Mind Control

By the time a student has gone through several consultations, the group has a fairly good grip on the inductee's mind, and can start to direct the student's life. They might start out with pushing the student toward a certain line of work, then directing them to whom they should marry (always within the group, of course), then whether they should have children, and then even having them cut off relations with friends and family who won't join the group.

People without cult experience have a hard time understanding how people can give up their autonomy so easily, and often think cult members must be stupid for not seeing what's going on, and for not leaving. But it's not about any lack of intelligence, it's about mind control. The key is that the inductee is drawn in gradually and slowly, step by step. No one would buy the opening pitch if it were something like, "Hi, come join our group and devote your life to it, let us decide how you should live your life, and cut off relations with friends and family who won't buy into into the group's teachings." Instead, the opening pitch is something like, "Hey, come to this drama presentation. It's really interesting." From there the inductee is moved deeper and deeper into the group, one step at a time. Each step is easy for the student to accept because it's not that large a change from the previous one. But by the end, of course, the change is massive. And once the student is "in", it's very hard for them to leave, because people tend to resist change, whether they're cult members or not. How easy is it for anyone to give up a deeply held belief? Pretty hard. The person would have to admit that they had been wrong, and who wants to believe they were wrong about something? Especially if they've been involved with it for many years! So given the choice between admitting they made a big mistake and wasted a good chunk of their life, or continuing their membership which requires no such uncomfortable realization, it's pretty clear why many people have a hard time leaving cults.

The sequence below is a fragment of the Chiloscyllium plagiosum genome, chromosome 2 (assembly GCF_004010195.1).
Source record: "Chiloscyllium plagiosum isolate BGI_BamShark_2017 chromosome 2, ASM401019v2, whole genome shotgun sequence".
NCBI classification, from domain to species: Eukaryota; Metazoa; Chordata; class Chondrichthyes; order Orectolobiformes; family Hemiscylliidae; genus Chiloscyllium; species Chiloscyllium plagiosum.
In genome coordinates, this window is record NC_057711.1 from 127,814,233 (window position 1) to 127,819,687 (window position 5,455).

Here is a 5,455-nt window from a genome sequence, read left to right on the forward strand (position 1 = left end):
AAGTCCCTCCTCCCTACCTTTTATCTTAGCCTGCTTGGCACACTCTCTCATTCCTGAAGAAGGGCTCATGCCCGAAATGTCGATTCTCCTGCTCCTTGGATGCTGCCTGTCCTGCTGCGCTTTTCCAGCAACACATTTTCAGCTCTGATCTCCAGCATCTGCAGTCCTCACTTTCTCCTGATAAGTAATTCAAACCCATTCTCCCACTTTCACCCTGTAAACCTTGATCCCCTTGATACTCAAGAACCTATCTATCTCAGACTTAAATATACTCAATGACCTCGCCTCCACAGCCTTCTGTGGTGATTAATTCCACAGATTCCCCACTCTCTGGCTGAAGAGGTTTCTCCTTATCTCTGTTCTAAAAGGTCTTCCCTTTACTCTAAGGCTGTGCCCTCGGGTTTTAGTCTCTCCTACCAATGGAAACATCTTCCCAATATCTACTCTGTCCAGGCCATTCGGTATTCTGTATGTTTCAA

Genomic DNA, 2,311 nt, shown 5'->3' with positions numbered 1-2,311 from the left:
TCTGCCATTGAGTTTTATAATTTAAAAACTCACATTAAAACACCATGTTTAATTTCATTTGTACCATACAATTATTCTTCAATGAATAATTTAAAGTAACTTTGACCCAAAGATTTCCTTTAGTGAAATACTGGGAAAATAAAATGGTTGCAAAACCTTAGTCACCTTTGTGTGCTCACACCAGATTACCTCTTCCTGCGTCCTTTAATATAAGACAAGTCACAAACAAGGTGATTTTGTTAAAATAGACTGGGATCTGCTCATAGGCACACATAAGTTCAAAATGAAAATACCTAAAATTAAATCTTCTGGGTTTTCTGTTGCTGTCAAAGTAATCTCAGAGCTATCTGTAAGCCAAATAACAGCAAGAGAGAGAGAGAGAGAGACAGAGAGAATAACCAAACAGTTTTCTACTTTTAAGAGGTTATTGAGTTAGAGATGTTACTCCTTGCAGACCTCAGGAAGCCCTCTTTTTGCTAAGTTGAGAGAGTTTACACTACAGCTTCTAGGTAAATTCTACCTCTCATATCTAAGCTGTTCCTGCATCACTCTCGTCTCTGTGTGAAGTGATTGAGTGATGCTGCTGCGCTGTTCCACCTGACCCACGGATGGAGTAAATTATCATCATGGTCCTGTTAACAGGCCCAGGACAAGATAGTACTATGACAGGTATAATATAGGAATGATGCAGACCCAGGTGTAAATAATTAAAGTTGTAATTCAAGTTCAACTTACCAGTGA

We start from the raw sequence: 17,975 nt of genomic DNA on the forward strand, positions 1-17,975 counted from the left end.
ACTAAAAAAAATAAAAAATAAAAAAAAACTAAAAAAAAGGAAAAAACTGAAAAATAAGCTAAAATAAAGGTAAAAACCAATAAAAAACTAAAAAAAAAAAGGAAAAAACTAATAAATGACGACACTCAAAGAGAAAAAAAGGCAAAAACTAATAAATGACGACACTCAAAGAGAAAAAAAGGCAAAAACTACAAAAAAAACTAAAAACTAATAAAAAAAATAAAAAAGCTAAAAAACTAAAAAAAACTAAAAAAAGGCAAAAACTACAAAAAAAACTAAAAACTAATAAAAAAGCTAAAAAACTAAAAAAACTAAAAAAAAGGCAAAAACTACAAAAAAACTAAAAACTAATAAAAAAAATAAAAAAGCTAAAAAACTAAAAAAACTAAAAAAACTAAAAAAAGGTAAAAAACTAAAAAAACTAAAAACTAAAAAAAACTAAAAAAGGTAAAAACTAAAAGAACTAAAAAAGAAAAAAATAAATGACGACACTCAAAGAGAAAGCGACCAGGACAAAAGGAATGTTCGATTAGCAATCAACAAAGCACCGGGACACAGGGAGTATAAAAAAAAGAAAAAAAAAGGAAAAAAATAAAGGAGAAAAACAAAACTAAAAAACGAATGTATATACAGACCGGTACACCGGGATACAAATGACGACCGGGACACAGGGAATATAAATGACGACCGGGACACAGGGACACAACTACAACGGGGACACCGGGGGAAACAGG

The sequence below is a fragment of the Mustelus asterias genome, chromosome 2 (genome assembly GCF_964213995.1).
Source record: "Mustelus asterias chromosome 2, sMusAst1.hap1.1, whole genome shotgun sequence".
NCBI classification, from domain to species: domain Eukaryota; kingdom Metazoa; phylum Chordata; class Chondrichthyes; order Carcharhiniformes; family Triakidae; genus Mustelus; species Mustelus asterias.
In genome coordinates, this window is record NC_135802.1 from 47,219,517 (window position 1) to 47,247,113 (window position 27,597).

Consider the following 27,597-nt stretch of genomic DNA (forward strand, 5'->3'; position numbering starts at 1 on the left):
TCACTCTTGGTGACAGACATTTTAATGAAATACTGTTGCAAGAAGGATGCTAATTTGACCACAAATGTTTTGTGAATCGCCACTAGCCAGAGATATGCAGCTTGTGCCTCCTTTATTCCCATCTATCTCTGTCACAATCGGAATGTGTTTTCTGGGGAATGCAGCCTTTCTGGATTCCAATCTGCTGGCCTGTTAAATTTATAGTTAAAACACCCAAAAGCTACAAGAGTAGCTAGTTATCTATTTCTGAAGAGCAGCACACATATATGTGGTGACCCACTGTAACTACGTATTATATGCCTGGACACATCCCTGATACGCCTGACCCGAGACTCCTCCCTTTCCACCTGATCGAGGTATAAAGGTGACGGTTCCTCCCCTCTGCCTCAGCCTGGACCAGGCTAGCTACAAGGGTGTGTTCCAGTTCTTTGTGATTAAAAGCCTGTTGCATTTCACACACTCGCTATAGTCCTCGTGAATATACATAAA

There's another, more insidious reason people are reluctant to leave. As another former member says, "One reason people stay in AR is that after breaking up their family relationships, with spouses, parents or siblings, there is little to go back to once the light comes on." Ouch.